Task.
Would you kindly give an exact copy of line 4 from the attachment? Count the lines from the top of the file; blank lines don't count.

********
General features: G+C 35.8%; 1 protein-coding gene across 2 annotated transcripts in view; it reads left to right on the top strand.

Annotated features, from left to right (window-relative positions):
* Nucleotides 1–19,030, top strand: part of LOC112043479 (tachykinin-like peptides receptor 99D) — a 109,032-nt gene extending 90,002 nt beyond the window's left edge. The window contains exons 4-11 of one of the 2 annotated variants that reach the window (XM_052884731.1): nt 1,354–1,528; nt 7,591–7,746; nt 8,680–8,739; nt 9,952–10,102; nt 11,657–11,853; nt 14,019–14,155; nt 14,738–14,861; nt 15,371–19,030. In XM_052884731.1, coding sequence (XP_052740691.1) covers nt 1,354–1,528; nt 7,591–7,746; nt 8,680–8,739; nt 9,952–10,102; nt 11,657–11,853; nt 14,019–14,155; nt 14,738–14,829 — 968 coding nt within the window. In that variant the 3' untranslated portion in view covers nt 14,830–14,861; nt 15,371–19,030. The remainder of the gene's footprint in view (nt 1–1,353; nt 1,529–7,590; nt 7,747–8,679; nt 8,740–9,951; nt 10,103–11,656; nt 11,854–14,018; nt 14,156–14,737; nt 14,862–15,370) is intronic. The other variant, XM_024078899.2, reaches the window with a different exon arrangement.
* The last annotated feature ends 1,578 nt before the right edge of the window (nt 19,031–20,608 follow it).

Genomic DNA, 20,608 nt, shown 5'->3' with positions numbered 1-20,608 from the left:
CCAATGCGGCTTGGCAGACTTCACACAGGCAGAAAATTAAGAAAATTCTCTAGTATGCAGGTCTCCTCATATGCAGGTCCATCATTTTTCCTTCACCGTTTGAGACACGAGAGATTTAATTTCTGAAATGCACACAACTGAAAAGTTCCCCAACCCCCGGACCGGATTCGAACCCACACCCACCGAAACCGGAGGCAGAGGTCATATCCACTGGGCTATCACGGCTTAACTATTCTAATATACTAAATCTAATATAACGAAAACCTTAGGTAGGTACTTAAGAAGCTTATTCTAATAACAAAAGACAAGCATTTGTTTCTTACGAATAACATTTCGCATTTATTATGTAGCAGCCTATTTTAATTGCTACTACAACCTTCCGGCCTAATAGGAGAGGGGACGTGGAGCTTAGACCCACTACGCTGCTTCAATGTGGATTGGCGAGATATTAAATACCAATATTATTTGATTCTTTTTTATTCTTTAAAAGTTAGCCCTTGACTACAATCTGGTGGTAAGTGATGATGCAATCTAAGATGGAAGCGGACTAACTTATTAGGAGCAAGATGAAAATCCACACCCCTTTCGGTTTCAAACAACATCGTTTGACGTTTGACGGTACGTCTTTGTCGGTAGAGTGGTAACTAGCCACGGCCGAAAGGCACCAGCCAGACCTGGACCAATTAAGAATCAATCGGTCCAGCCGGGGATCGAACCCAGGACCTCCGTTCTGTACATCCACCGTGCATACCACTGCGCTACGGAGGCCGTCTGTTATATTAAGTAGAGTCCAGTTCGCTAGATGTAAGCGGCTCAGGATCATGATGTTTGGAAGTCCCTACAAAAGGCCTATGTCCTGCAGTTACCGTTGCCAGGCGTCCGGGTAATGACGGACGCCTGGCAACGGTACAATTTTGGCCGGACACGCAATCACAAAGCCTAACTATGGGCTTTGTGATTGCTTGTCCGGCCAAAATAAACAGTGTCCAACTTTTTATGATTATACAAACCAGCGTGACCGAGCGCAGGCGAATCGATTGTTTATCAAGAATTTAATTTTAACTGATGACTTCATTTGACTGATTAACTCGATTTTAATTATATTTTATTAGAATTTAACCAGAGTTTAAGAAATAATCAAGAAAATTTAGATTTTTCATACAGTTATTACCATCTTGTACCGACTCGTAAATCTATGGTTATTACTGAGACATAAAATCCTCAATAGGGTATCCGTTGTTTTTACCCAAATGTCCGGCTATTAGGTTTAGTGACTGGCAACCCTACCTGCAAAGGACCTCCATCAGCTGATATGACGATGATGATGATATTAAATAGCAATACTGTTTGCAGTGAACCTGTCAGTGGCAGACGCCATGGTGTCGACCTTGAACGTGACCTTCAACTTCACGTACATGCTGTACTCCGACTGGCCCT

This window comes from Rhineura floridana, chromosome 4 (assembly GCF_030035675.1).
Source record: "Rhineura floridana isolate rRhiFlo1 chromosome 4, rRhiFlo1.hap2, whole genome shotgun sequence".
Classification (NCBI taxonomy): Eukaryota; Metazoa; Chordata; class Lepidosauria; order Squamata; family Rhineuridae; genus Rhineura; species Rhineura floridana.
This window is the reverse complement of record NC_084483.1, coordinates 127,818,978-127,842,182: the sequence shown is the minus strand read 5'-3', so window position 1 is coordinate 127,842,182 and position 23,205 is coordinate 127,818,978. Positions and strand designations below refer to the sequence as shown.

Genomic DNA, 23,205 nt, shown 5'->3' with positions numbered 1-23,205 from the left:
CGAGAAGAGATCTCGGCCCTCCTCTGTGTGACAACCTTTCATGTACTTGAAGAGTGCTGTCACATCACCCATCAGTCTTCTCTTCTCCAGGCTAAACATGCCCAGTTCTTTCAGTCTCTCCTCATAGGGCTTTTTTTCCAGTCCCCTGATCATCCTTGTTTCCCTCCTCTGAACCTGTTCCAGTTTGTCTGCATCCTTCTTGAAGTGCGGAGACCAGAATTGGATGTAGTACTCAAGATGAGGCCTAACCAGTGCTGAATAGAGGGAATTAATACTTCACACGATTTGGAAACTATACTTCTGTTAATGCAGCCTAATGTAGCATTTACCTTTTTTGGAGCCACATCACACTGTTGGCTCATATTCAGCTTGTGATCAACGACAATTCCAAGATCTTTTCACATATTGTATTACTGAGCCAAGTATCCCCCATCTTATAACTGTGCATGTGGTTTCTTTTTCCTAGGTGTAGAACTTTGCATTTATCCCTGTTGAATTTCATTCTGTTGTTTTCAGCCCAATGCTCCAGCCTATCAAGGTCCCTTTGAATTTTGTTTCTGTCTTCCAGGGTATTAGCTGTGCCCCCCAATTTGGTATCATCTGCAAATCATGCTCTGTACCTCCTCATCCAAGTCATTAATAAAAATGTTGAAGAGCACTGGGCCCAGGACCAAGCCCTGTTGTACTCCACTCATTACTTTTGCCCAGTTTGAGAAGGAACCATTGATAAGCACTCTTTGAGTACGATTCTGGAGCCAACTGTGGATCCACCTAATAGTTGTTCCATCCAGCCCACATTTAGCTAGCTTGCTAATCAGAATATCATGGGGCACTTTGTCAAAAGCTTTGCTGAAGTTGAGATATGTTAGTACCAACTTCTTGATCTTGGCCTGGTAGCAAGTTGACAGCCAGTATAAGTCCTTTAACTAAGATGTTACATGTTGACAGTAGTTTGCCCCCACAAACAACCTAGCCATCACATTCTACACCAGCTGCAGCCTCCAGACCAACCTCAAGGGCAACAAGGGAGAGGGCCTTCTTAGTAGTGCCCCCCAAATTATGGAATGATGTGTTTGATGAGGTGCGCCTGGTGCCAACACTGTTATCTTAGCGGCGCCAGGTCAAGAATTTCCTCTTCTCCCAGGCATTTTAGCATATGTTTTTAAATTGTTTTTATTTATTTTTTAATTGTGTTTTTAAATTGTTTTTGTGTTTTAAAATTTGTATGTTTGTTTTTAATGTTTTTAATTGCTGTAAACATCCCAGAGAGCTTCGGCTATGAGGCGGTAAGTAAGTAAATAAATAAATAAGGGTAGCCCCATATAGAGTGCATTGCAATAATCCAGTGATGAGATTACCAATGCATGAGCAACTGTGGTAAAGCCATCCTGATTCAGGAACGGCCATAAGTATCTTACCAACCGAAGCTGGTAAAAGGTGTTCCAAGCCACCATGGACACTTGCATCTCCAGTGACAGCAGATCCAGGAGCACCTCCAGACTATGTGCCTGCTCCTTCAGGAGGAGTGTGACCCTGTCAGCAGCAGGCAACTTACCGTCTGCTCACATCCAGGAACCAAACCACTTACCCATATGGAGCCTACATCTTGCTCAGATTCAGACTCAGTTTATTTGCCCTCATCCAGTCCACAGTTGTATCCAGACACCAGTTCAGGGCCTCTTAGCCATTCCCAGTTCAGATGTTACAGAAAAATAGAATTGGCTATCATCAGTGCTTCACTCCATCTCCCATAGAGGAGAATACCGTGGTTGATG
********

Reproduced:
* The last annotated feature ends 1,578 nt before the right edge of the window (nt 19,031–20,608 follow it).